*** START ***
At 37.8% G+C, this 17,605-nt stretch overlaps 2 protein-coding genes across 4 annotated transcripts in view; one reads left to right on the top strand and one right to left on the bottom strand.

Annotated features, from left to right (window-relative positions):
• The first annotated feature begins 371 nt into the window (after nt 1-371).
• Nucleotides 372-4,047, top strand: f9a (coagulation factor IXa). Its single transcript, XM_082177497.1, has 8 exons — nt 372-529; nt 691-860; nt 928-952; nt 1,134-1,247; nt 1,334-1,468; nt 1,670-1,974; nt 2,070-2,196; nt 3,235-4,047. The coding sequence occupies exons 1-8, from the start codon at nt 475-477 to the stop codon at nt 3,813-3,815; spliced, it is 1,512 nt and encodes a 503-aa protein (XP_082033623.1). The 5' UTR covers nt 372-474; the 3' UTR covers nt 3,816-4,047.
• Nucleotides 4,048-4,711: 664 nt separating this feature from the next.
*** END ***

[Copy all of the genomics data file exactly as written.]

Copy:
At 37.8% G+C, this 17,605-nt stretch overlaps 2 protein-coding genes across 4 annotated transcripts in view; one reads left to right on the top strand and one right to left on the bottom strand.

Annotated features, from left to right (window-relative positions):
• The first annotated feature begins 371 nt into the window (after nt 1-371).
• Nucleotides 372-4,047, top strand: f9a (coagulation factor IXa). Its single transcript, XM_082177497.1, has 8 exons — nt 372-529; nt 691-860; nt 928-952; nt 1,134-1,247; nt 1,334-1,468; nt 1,670-1,974; nt 2,070-2,196; nt 3,235-4,047. The coding sequence occupies exons 1-8, from the start codon at nt 475-477 to the stop codon at nt 3,813-3,815; spliced, it is 1,512 nt and encodes a 503-aa protein (XP_082033623.1). The 5' UTR covers nt 372-474; the 3' UTR covers nt 3,816-4,047.
• Nucleotides 4,048-4,711: 664 nt separating this feature from the next.